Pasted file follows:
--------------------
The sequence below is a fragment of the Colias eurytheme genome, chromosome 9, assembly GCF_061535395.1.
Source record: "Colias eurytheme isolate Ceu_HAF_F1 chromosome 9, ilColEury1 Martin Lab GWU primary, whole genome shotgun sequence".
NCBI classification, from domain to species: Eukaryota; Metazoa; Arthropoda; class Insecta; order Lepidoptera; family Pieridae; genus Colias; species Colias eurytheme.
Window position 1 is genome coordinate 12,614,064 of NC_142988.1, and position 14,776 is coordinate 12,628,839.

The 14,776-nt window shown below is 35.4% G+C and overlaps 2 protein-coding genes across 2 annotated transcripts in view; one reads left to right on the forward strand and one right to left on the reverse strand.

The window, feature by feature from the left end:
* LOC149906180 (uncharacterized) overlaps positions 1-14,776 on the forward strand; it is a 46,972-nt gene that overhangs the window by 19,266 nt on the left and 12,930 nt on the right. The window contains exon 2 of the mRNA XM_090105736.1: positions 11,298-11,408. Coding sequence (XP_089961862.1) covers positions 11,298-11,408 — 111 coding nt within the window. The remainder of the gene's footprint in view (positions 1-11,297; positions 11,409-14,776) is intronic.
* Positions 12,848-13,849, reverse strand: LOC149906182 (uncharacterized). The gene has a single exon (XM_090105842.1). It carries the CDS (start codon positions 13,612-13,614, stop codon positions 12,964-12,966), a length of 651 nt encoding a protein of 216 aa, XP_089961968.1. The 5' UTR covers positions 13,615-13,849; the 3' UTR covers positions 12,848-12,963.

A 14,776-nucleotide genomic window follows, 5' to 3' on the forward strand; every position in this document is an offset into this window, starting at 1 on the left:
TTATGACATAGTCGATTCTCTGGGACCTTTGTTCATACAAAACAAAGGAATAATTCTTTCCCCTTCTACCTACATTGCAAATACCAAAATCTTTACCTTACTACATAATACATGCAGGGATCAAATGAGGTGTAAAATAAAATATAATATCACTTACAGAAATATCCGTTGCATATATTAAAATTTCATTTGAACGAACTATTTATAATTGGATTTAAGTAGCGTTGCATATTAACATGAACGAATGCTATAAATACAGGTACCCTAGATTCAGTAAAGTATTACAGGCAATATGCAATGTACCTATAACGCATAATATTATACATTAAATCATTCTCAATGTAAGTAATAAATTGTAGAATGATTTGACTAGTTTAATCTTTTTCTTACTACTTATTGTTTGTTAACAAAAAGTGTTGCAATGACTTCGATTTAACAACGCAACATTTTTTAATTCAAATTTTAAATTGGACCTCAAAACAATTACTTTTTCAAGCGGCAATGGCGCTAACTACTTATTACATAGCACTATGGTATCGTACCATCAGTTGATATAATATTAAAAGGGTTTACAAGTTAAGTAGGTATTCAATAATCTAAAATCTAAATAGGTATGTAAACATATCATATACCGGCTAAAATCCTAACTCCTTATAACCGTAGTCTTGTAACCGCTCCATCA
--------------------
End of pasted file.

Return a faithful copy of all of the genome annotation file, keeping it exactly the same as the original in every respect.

The sequence below is a fragment of the Colias eurytheme genome, chromosome 9, assembly GCF_061535395.1.
Source record: "Colias eurytheme isolate Ceu_HAF_F1 chromosome 9, ilColEury1 Martin Lab GWU primary, whole genome shotgun sequence".
NCBI classification, from domain to species: Eukaryota; Metazoa; Arthropoda; class Insecta; order Lepidoptera; family Pieridae; genus Colias; species Colias eurytheme.
Window position 1 is genome coordinate 12,614,064 of NC_142988.1, and position 14,776 is coordinate 12,628,839.

The 14,776-nt window shown below is 35.4% G+C and overlaps 2 protein-coding genes across 2 annotated transcripts in view; one reads left to right on the forward strand and one right to left on the reverse strand.

The window, feature by feature from the left end:
* LOC149906180 (uncharacterized) overlaps positions 1-14,776 on the forward strand; it is a 46,972-nt gene that overhangs the window by 19,266 nt on the left and 12,930 nt on the right. The window contains exon 2 of the mRNA XM_090105736.1: positions 11,298-11,408. Coding sequence (XP_089961862.1) covers positions 11,298-11,408 — 111 coding nt within the window. The remainder of the gene's footprint in view (positions 1-11,297; positions 11,409-14,776) is intronic.
* Positions 12,848-13,849, reverse strand: LOC149906182 (uncharacterized). The gene has a single exon (XM_090105842.1). It carries the CDS (start codon positions 13,612-13,614, stop codon positions 12,964-12,966), a length of 651 nt encoding a protein of 216 aa, XP_089961968.1. The 5' UTR covers positions 13,615-13,849; the 3' UTR covers positions 12,848-12,963.

A 14,776-nucleotide genomic window follows, 5' to 3' on the forward strand; every position in this document is an offset into this window, starting at 1 on the left:
TTATGACATAGTCGATTCTCTGGGACCTTTGTTCATACAAAACAAAGGAATAATTCTTTCCCCTTCTACCTACATTGCAAATACCAAAATCTTTACCTTACTACATAATACATGCAGGGATCAAATGAGGTGTAAAATAAAATATAATATCACTTACAGAAATATCCGTTGCATATATTAAAATTTCATTTGAACGAACTATTTATAATTGGATTTAAGTAGCGTTGCATATTAACATGAACGAATGCTATAAATACAGGTACCCTAGATTCAGTAAAGTATTACAGGCAATATGCAATGTACCTATAACGCATAATATTATACATTAAATCATTCTCAATGTAAGTAATAAATTGTAGAATGATTTGACTAGTTTAATCTTTTTCTTACTACTTATTGTTTGTTAACAAAAAGTGTTGCAATGACTTCGATTTAACAACGCAACATTTTTTAATTCAAATTTTAAATTGGACCTCAAAACAATTACTTTTTCAAGCGGCAATGGCGCTAACTACTTATTACATAGCACTATGGTATCGTACCATCAGTTGATATAATATTAAAAGGGTTTACAAGTTAAGTAGGTATTCAATAATCTAAAATCTAAATAGGTATGTAAACATATCATATACCGGCTAAAATCCTAACTCCTTATAACCGTAGTCTTGTAACCGCTCCATCA